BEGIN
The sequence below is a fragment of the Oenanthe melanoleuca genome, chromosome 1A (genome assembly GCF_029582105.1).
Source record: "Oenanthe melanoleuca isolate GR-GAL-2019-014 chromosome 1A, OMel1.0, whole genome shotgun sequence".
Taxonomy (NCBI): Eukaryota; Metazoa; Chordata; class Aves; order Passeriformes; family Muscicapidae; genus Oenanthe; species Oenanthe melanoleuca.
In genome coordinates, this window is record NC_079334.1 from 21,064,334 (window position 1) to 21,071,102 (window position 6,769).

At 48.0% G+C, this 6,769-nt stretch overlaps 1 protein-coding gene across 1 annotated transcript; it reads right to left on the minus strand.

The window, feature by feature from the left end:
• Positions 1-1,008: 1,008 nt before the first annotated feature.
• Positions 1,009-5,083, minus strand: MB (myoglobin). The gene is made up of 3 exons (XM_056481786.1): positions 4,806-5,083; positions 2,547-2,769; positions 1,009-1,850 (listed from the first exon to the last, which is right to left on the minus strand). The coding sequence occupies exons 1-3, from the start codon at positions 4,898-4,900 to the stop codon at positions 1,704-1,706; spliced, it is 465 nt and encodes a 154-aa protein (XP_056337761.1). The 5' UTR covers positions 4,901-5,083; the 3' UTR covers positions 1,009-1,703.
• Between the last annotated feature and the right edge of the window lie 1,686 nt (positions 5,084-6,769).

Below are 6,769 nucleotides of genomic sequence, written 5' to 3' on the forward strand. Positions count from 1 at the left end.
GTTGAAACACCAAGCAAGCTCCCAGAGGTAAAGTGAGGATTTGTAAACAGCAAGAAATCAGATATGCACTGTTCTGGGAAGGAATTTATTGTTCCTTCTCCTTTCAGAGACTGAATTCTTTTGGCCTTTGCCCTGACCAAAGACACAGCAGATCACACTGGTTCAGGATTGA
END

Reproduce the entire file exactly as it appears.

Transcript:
The sequence below is a fragment of the Oenanthe melanoleuca genome, chromosome 1A (genome assembly GCF_029582105.1).
Source record: "Oenanthe melanoleuca isolate GR-GAL-2019-014 chromosome 1A, OMel1.0, whole genome shotgun sequence".
Taxonomy (NCBI): Eukaryota; Metazoa; Chordata; class Aves; order Passeriformes; family Muscicapidae; genus Oenanthe; species Oenanthe melanoleuca.
In genome coordinates, this window is record NC_079334.1 from 21,064,334 (window position 1) to 21,071,102 (window position 6,769).

At 48.0% G+C, this 6,769-nt stretch overlaps 1 protein-coding gene across 1 annotated transcript; it reads right to left on the minus strand.

The window, feature by feature from the left end:
• Positions 1-1,008: 1,008 nt before the first annotated feature.
• Positions 1,009-5,083, minus strand: MB (myoglobin). The gene is made up of 3 exons (XM_056481786.1): positions 4,806-5,083; positions 2,547-2,769; positions 1,009-1,850 (listed from the first exon to the last, which is right to left on the minus strand). The coding sequence occupies exons 1-3, from the start codon at positions 4,898-4,900 to the stop codon at positions 1,704-1,706; spliced, it is 465 nt and encodes a 154-aa protein (XP_056337761.1). The 5' UTR covers positions 4,901-5,083; the 3' UTR covers positions 1,009-1,703.
• Between the last annotated feature and the right edge of the window lie 1,686 nt (positions 5,084-6,769).

Below are 6,769 nucleotides of genomic sequence, written 5' to 3' on the forward strand. Positions count from 1 at the left end.
GTTGAAACACCAAGCAAGCTCCCAGAGGTAAAGTGAGGATTTGTAAACAGCAAGAAATCAGATATGCACTGTTCTGGGAAGGAATTTATTGTTCCTTCTCCTTTCAGAGACTGAATTCTTTTGGCCTTTGCCCTGACCAAAGACACAGCAGATCACACTGGTTCAGGATTGA